Hands on: WatchOS 3 is the OS Apple always intended
Apple's watchOS 3 marks the company's third attempt to provide a satisfying user experience for a wrist-based screen. This version, which was unveiled at Apple's Worldwide Developer Conference in June and released on Tuesday, addresses long-standing ...
Review roundup: Apple Watch Series 2 is evolutionary, not revolutionary, and that's fine
Early Apple Watch Series 2 reviews praise the GPS and brighter screen
Apple Watch Series 2 Reviews: 'The First Real Apple Watch' Thanks to Fitness and Processor Upgrades
Adobe Systems has fixed more than 30 vulnerabilities in its Flash Player and Digital Editions products, most of which could be exploited to remotely install malware on computers.
The bulk of the flaws, 26, were patched in Flash Player on all supported platforms: Windows, Mac and Linux.
Twenty-three of those vulnerabilities can lead to remote code execution and the remaining three can be used for information disclosure or to bypass security features, Adobe said in an advisory.
Adobe advises users to update Flash Player version 22.214.171.124 on Windows and Mac or version 126.96.36.1995 on Linux. The new version of the Flash Player extended support release, which only receives security patches, is now 188.8.131.525.
Developers can now distribute their Windows desktop apps to people shopping through Windows 10’s app store, with an update from Microsoft Wednesday.
It’s a move powered by Project Centennial, which lets developers take older Windows apps (known in Microsoft parlance as Win32 apps), port them to the Universal Windows Platform (UWP), and then sell them on the Windows Store. The first of those apps are rolling out over the coming days, and developers can now submit their Centennial-converted apps for future release.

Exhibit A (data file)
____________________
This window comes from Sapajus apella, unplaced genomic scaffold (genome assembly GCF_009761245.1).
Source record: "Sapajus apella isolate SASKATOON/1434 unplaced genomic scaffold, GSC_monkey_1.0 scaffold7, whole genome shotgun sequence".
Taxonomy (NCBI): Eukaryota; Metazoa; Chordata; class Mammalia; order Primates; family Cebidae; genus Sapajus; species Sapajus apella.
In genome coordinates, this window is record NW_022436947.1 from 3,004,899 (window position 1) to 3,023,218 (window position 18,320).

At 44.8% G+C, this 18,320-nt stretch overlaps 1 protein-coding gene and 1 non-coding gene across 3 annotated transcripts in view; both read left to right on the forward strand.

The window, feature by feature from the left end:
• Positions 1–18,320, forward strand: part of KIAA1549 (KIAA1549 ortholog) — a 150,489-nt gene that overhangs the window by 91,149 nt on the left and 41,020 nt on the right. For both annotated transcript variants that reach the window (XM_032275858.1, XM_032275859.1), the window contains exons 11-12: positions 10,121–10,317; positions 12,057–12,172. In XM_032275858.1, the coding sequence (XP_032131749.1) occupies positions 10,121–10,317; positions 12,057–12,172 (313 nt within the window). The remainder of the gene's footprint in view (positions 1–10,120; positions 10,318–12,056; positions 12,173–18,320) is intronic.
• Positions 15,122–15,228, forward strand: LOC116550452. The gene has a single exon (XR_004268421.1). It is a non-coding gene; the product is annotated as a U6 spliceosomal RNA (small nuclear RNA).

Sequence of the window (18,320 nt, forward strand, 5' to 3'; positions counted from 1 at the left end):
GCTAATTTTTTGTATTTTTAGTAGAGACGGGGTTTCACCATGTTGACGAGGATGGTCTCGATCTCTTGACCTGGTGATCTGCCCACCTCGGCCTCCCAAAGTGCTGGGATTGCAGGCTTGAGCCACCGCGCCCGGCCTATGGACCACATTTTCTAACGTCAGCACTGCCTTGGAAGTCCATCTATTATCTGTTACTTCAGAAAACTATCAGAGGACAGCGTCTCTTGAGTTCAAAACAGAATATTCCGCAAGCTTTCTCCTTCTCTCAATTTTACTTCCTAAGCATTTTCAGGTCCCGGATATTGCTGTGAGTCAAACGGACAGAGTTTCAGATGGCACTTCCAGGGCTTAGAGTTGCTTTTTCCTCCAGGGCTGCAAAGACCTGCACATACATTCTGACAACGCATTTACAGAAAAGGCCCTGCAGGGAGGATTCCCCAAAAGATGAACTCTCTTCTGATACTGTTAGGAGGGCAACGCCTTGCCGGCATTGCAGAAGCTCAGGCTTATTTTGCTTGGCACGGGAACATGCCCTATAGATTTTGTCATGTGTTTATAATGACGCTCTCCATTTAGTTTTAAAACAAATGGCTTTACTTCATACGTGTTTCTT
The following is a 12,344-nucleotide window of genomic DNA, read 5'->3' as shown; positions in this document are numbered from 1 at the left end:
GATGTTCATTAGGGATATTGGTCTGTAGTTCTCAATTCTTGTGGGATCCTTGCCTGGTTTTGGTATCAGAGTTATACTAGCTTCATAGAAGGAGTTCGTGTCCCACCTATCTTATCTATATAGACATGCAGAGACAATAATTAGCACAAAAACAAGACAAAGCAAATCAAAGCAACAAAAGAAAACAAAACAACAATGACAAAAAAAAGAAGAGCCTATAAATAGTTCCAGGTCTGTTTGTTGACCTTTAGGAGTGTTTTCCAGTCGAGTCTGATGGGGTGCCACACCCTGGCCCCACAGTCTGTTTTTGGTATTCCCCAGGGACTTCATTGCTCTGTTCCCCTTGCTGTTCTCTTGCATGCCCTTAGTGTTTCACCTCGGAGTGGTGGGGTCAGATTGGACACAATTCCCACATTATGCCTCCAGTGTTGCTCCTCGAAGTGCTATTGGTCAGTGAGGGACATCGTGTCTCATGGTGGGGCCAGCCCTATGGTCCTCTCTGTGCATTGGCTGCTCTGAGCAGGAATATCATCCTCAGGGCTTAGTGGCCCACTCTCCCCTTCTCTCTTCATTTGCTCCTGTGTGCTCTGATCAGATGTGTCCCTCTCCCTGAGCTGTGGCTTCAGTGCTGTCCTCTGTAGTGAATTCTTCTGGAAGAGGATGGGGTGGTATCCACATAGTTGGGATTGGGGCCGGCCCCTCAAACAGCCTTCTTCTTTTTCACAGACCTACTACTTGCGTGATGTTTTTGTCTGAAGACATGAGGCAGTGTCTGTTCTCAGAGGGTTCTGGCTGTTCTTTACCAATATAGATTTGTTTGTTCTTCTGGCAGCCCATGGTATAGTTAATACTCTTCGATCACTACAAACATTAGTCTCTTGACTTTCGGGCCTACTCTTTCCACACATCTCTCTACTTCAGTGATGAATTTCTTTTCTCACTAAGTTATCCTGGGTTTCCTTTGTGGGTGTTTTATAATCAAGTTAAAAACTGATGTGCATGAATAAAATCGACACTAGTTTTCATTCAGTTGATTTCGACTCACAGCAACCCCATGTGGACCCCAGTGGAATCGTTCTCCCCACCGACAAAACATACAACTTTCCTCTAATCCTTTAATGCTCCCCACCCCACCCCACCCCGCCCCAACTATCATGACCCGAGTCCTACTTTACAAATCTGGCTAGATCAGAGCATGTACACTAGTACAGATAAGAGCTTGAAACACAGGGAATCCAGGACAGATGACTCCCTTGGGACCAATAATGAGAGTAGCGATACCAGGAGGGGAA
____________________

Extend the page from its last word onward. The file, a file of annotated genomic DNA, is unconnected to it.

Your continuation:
Uber has begun offering customers the chance to ride in one of its autonomous car prototypes. The new service has launched in Pittsburgh, where Uber carries out its high-tech research, and is a sign of confidence by the company in its self-driving car technology.
The service is initially being offered to Uber’s “most loyal” customers in the city as part of the Uber X service, the company said in a blog post that was short on technical details.
The Ford Focus cars being used in the trial will have a human in the driver’s seat—someone who should be ready to take over from the computer should it encounter a situation it cannot safely deal with. That’s not only a prudent technical move but also the law. No U.S. states have legalized self-driving cars without human drivers or steering wheels.
More worrisome, this extinction "may disrupt ecosystems for millions of years," the research found.
The Emmys are this Sunday. That means every comedy, drama, and limited series you’ve loved over the past year or so is probably up for a big ol’ trophy. Some will win, many will lose, all will show up in their finest evening wear.
Well, we here at WIRED Culture may not be in tuxes and gowns, but we do want to celebrate television. That’s why we’re spending this week’s Monitor podcast talking about who we think will win big during this weekend’s ceremony. (If The People v. O.J. Simpson doesn’t win something, we’ll eat our collective hat.) We’re also, of course, talking about who we think should win, but won’t. ::cough::Samantha Bee::cough:: Oh, and we’ve also got some deep thoughts about Master of None to share with you as well.
A few helpful links for things we talk about in the podcast:
-The Emmy nominations
-WIRED’s analysis of the best performances on People v. O.J. Simpson
-K.M. McFarland’s Gene Wilder obit
-Emma Grey Ellis’s piece on Samantha Bee’s Emmys snub
-Angela Watercutter’s story on virtual reality film Henry’s Emmy win
-K.M. McFarland’s ranking of Roald Dahl movie adaptations
Samsung has a new trick up its sleeve for getting customers to bring the Note 7 in for recall -- it's going to limit the phone's battery life to 60% via an over-the-air update.
Read more of this story at Slashdot.